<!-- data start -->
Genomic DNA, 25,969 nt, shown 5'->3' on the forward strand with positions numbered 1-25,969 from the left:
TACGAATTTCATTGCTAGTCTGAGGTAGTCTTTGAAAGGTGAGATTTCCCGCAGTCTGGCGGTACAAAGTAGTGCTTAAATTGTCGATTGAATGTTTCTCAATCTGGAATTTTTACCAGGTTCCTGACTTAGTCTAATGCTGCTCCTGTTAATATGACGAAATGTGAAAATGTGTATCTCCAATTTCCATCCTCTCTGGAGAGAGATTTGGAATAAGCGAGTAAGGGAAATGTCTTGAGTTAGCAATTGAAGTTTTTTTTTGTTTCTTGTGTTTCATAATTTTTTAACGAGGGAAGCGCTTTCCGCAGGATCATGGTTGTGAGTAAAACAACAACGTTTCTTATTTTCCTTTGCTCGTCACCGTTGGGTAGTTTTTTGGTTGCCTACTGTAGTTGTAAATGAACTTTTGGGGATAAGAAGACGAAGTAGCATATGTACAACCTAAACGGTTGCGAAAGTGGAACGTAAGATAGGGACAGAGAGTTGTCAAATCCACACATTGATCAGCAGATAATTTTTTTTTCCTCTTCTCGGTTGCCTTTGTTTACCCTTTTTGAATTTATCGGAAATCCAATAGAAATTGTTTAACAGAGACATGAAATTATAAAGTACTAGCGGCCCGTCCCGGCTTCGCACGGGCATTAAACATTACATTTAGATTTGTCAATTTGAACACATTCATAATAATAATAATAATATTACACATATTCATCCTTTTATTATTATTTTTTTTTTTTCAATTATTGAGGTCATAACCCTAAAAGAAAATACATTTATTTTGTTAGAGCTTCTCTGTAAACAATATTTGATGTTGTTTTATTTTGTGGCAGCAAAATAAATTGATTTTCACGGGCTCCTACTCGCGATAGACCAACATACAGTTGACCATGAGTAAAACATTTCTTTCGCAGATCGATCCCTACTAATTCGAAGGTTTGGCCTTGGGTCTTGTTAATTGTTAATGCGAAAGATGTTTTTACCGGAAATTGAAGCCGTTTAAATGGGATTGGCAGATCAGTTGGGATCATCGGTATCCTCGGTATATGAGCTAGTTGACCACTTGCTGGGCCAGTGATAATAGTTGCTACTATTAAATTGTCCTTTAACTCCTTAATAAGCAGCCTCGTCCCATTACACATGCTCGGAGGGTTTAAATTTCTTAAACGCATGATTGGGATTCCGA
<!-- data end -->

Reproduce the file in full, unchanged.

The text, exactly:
Genomic DNA, 25,969 nt, shown 5'->3' on the forward strand with positions numbered 1-25,969 from the left:
TACGAATTTCATTGCTAGTCTGAGGTAGTCTTTGAAAGGTGAGATTTCCCGCAGTCTGGCGGTACAAAGTAGTGCTTAAATTGTCGATTGAATGTTTCTCAATCTGGAATTTTTACCAGGTTCCTGACTTAGTCTAATGCTGCTCCTGTTAATATGACGAAATGTGAAAATGTGTATCTCCAATTTCCATCCTCTCTGGAGAGAGATTTGGAATAAGCGAGTAAGGGAAATGTCTTGAGTTAGCAATTGAAGTTTTTTTTTGTTTCTTGTGTTTCATAATTTTTTAACGAGGGAAGCGCTTTCCGCAGGATCATGGTTGTGAGTAAAACAACAACGTTTCTTATTTTCCTTTGCTCGTCACCGTTGGGTAGTTTTTTGGTTGCCTACTGTAGTTGTAAATGAACTTTTGGGGATAAGAAGACGAAGTAGCATATGTACAACCTAAACGGTTGCGAAAGTGGAACGTAAGATAGGGACAGAGAGTTGTCAAATCCACACATTGATCAGCAGATAATTTTTTTTTCCTCTTCTCGGTTGCCTTTGTTTACCCTTTTTGAATTTATCGGAAATCCAATAGAAATTGTTTAACAGAGACATGAAATTATAAAGTACTAGCGGCCCGTCCCGGCTTCGCACGGGCATTAAACATTACATTTAGATTTGTCAATTTGAACACATTCATAATAATAATAATAATATTACACATATTCATCCTTTTATTATTATTTTTTTTTTTTCAATTATTGAGGTCATAACCCTAAAAGAAAATACATTTATTTTGTTAGAGCTTCTCTGTAAACAATATTTGATGTTGTTTTATTTTGTGGCAGCAAAATAAATTGATTTTCACGGGCTCCTACTCGCGATAGACCAACATACAGTTGACCATGAGTAAAACATTTCTTTCGCAGATCGATCCCTACTAATTCGAAGGTTTGGCCTTGGGTCTTGTTAATTGTTAATGCGAAAGATGTTTTTACCGGAAATTGAAGCCGTTTAAATGGGATTGGCAGATCAGTTGGGATCATCGGTATCCTCGGTATATGAGCTAGTTGACCACTTGCTGGGCCAGTGATAATAGTTGCTACTATTAAATTGTCCTTTAACTCCTTAATAAGCAGCCTCGTCCCATTACACATGCTCGGAGGGTTTAAATTTCTTAAACGCATGATTGGGATTCCGA